The Math Behind the Dress

I’m a math nerd. LOVE it. In High School I was on the math team, meaning I took math tests outside of school. For fun.

Knitting has so much math behind it. To just make something it is mostly counting; but to design or adjust fit of a garment… so much math. Mostly geometry, a little basic algebra.

After I drafted the paper pattern for my dress, I broke out my trusty T-square, calculator, and pattern swatches. Most of the time I won’t get super far into the details of work, but this post is the exception. If you don’t like math, the tl;dr (“too long, didn’t read”) version is:

I wrote out the knitting pattern based on when and where increases/decreases were needed to replicate the pattern pieces.

For my fellow nerds… Here’s the full process:

Step 1: Create plumb lines

For the example, I will show the center. I call it pattern piece A.

  1. Across the bottom of the dress, draw a straight line from one edge of the curve to the other. (Line 1)
  2. Measure the half way point on this line. Draw a line at this half way point at 90 degrees from the first line across the entire pattern piece. (Line 2)
  3. Align the rule with the angle from the bottom edge of the dress on the left side. Mark the point where the pattern no longer follows the ruler. Draw a line connecting this point to Line 1 with a 90 degree angle (T-square to the rescue!) (Line 3)
  4. Repeat step 3 for all major angle changes

For Piece A, the piece is (or should be!) symmetrical so only one side needs to be measured. The other pieces require continuing step 1 on both sides.


Step 2: Measure

Measure all the lines. The angle, horizontal line, and vertical lines give us right triangles. The whole pattern is broken down into triangles with the exception of the curve at the bottom.

Step 3: Determine pattern change points

This is a less formal step. It seems more like a design step, but is also super important for writing the pattern!

Here are my finalized stitch patterns and break points (from bottom to top, finished measurements)

  • Ingrid Rüütli Kiri and Silvia Kiri – 19″
  • Stockinette – 12″
  • Frost flowers and modified frost flowers – to top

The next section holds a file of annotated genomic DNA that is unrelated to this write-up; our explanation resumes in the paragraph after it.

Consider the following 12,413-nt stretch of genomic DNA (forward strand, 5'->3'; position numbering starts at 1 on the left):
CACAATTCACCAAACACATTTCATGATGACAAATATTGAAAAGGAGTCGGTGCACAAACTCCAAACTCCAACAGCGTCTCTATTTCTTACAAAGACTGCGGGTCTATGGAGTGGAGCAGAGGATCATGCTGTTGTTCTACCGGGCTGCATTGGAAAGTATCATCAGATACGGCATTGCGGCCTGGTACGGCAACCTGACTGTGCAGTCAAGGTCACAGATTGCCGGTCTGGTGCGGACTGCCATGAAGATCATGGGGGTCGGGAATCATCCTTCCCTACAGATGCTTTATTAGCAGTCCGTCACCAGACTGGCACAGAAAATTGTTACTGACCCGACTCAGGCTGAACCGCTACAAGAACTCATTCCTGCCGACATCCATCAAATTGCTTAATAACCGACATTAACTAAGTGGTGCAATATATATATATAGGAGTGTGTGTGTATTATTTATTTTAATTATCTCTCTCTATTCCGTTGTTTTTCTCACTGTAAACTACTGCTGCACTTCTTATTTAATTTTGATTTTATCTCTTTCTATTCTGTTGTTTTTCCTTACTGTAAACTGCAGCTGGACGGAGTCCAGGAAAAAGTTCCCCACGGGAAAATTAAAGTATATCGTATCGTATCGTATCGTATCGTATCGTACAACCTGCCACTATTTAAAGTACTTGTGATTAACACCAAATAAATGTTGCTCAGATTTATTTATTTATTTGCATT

Step 4: Calculate

So the cool thing about right triangles is that they are easy to expand or shrink and keep the same angles. If you double the length of one side, to get the equivalent triangle all the other sides are doubled. Easy math.

Why is this important?

Because lace needs to be blocked. If I tried to knit the pattern directly, after I blocked it, the dress would be several sizes too large. To get the ending measurements to line up with my paper pattern, my pattern needs to be adjusted down based on how much the fabric grows when blocked.


Oh and by the way, each stitch pattern has a different conversion/ growth rate. THAT’s why I did swatches. I measured before and after blocking to get my conversion, plus kept track of my stitch and row count.

The cool thing is by doing the math I will have both knit measurements and expected stitch counts to double check my garment along the way.

Step 5: Write the Pattern

Most of the work for this step is really done in the previous one, but this is where I go from measurements and notes to translating to “Knit-ease” (the knitting language). I’m placing the increases on the sides, rather than evenly spaced throughout the row. I decided on using “Make One”s for the seam increases (M1L and M1R). I added notations to place markers (PM) to indicate the center, where the pattern repeats start. Decided where to place beads…

A little tangent (True AND a math joke!): I love, love, LOVE this little notebook/ planner I started using for this. It has grids and blank pages. SOO useful for writing out patterns and charting them! I can easily switch back and forth.

Le fin: I suppose technically if I typed this up it could be a pattern to sell. In only one size. Do people buy patterns in only one size?

What about you?

How do you use math in your daily life?


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